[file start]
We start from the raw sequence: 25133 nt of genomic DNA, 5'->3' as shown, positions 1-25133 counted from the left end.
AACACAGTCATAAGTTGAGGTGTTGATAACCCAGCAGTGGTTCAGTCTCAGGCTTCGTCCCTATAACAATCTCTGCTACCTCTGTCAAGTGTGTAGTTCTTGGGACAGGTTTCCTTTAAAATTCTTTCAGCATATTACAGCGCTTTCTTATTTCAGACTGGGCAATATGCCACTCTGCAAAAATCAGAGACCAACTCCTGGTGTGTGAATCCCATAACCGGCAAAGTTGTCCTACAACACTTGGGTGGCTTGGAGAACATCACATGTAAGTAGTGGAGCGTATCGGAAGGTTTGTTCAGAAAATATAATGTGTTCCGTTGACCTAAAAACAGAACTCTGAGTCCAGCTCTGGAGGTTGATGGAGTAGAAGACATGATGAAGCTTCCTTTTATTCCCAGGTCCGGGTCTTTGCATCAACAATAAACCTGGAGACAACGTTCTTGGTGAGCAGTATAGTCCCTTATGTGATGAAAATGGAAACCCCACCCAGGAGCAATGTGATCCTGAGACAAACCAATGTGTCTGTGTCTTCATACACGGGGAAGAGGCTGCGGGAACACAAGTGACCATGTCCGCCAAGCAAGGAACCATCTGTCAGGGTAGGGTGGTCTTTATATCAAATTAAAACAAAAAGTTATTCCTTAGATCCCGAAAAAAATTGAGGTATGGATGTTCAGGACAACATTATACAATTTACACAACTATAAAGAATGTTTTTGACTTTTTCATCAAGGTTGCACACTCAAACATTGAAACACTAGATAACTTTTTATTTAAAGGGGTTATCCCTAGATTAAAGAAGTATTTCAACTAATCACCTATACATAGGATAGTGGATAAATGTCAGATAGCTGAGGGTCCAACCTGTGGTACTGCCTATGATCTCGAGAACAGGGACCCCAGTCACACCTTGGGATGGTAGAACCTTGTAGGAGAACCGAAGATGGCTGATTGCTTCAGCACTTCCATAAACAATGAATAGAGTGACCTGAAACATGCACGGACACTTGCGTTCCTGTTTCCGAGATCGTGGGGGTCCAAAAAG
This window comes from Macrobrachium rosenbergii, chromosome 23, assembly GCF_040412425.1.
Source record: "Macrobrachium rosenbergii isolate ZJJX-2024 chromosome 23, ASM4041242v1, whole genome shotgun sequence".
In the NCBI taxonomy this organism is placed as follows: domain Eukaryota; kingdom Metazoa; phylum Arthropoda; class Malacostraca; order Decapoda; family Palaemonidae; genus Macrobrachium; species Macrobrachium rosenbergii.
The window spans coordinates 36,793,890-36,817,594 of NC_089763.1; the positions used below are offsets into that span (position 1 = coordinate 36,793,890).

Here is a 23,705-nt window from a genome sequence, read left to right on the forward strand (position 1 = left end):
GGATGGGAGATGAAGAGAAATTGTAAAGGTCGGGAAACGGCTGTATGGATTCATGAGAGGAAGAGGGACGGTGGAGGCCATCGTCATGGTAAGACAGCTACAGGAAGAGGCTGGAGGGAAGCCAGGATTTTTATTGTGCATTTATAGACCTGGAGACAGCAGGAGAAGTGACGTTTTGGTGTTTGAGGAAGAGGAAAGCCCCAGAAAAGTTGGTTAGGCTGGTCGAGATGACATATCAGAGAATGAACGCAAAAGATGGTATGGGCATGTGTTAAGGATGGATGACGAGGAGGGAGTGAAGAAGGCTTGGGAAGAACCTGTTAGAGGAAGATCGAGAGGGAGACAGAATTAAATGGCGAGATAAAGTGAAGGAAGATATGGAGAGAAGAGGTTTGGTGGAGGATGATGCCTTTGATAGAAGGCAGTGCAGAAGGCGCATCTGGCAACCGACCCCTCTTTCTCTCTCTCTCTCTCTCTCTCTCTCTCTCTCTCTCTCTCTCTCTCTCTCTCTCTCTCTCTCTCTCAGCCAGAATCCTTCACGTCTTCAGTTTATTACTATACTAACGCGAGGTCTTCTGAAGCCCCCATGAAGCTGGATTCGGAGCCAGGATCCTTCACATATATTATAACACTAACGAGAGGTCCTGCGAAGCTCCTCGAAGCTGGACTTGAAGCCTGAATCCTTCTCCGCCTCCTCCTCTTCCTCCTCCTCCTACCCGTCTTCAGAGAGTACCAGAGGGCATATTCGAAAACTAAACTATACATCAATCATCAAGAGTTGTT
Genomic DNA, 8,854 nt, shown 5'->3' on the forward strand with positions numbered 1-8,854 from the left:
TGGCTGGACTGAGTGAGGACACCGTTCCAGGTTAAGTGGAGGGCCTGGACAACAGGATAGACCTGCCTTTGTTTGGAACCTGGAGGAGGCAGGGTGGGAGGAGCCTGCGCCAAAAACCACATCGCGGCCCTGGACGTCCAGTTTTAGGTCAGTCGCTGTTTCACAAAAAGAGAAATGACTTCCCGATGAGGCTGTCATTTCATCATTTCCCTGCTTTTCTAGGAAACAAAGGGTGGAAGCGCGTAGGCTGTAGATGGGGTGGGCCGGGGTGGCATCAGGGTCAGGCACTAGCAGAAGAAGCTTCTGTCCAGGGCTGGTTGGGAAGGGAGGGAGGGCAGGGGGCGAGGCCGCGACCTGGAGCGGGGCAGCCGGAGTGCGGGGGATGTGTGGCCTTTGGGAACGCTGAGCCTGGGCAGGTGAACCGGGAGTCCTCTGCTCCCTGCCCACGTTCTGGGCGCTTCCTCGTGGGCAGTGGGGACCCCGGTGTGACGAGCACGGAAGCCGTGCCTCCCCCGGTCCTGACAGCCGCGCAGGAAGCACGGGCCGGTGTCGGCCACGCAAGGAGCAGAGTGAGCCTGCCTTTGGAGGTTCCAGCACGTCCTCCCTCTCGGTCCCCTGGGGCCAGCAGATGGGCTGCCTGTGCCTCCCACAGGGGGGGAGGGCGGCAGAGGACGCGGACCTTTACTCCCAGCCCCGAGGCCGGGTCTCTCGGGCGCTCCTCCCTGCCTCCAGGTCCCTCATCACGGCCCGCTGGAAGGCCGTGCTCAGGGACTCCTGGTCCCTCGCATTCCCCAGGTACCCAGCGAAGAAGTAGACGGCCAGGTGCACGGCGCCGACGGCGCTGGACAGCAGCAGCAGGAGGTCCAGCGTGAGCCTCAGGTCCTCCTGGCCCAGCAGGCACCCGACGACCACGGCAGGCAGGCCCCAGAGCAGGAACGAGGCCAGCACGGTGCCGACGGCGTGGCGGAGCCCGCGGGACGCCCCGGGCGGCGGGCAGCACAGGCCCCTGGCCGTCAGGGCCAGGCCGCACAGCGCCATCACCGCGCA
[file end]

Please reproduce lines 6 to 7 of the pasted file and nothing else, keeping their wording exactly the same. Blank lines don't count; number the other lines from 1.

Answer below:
The window spans coordinates 36,793,890-36,817,594 of NC_089763.1; the positions used below are offsets into that span (position 1 = coordinate 36,793,890).

Here is a 23,705-nt window from a genome sequence, read left to right on the forward strand (position 1 = left end):